A geotechnical survey is one of the most important pieces of any construction project. It can tell you everything you need to know about your soil before, during, and after design and construction. It’s used by owners, developers, architects, engineers, and contractors to ensure your structure is protected against soil problems.
What’s included in a geotechnical report, and how do you read it? Here’s what you need to know.
What a geotechnical report can tell you
In your report, you should find design recommendations for your structure and its foundation. The report will also include information on your soil’s drainage, weight-bearing capacity, stability, and risk from natural events like weather or earthquakes.
Geotechnical reports can tell you…
- Subsurface soil conditions
- Types of soils
- Risk factors
- Construction recommendations
- Design recommendations
- Soil composition and layers
- Weight capacity
Although there isn’t a national standard for what should be included in a soil report, your geotechnical report will tell you all the relevant information about your soil because your geotech tailors the report to your site’s intended use.
What is a boring report?
As part of your geotech’s soils investigation, specialized drills collect samples at specified depths around the construction site. The samples produced from boring are then sent to a lab for a soil test, checking water content, organic content, gradations, dry density, and the Atterberg Limits.
Your geotech will consider your project’s intended size and use to decide where and how deep to drill. Tall commercial buildings may require boring depths of hundreds of feet, while residential construction projects typically require no more than 15-30 feet. After a soil survey, bore holes are covered and sealed as required by local code.
How to read a geotechnical boring log
Geotechnical surveys offer a lot of information on your soil’s surface and subsurface conditions. The information contained in the report is purposed for various professionals involved in a construction project, so it’s natural to feel a little lost when reading it for the first time.
The format and contents of your soil survey will vary, but it should contain the following sections: an introduction, boring log, analysis, and recommendations. Here is a typical soil boring report example.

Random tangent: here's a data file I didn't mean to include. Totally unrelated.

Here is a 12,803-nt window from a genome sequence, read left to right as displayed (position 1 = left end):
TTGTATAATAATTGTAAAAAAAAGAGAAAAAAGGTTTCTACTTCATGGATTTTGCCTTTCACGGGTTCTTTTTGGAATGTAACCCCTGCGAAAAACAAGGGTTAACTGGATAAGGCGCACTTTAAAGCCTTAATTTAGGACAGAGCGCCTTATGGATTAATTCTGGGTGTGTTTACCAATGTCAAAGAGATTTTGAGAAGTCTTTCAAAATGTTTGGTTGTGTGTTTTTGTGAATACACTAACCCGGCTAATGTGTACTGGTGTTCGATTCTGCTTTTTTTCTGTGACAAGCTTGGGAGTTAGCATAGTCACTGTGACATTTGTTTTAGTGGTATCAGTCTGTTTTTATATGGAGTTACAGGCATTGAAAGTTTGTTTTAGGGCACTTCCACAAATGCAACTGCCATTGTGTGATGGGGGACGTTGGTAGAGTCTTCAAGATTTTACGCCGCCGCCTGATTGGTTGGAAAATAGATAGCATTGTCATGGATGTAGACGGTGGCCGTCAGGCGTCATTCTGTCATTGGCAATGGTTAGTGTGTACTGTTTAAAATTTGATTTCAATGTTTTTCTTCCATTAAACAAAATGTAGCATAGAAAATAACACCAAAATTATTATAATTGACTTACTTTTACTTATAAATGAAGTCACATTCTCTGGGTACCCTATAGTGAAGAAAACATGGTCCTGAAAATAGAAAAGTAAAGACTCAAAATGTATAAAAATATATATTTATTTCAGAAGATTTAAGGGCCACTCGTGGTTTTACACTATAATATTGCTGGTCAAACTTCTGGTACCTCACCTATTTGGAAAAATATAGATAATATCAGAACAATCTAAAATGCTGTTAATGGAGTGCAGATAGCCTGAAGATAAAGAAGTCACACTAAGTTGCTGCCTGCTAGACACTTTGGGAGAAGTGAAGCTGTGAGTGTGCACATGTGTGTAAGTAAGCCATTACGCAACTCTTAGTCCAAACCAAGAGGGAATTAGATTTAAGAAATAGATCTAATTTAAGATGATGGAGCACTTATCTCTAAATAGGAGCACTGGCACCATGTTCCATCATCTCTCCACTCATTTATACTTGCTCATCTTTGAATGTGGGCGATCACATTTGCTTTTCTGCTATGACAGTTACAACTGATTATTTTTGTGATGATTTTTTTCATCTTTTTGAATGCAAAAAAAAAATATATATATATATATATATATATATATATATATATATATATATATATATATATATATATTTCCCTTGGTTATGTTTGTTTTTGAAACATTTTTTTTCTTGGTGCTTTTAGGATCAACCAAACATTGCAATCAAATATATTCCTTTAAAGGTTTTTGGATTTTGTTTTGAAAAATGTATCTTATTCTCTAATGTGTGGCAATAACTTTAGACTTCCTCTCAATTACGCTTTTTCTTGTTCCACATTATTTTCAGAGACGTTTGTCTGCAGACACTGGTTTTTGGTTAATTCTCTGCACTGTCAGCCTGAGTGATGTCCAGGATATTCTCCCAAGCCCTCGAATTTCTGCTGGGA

Checking for soil type
To check for soil type, read the material description. This will tell the composition of your soil at the specified depths and important information about its characteristics. Check for terms indicating whether your soil is cohesive, non-cohesive, or permeable. You may also find recommendations on how to build on top of your soil if it isn’t ideal for construction.
If there is no mention of water in your boring log, it means the water table isn’t high enough to affect the samples. If water is present, you may need to dewater to decrease the height of your water table.
Hard vs. soft soil
Look for the blow count to check how loose or soft your soil is. The lower the blow count, the softer your soil. This will serve as another good indicator of what technique and equipment will be required during excavation and construction.
Bore log report in foundation engineering
Because a foundation is the main point of contact a home has to its soil, structural engineers rely heavily on the information provided in a boring log report. The information in the boring log report will help determine the appropriate size, depth, and reinforcements required for your foundation.
The geotechnical report will tell you everything about the potential for soil movement, moisture, and risks associated with your area. It’s critical to the long-term integrity of a home and the safety of its inhabitants that you follow the recommendations made by your geotechnical engineer.
Your foundation and the structure it supports should be protected from problems caused by soil if you follow your report. You can also contact your geotechnical engineer with any questions if you are considering something outside the report or decide to make design changes.
Get a geotechnical report walkthrough
Reading a geotechnical report can feel overwhelming if you haven’t seen one before. We’ve worked with hundreds of engineers and seen countless geotechnical reports. Contact us to schedule a walkthrough of common soil report examples. Learn how to read crucial data for your project, choose the best foundation design, and cut construction costs.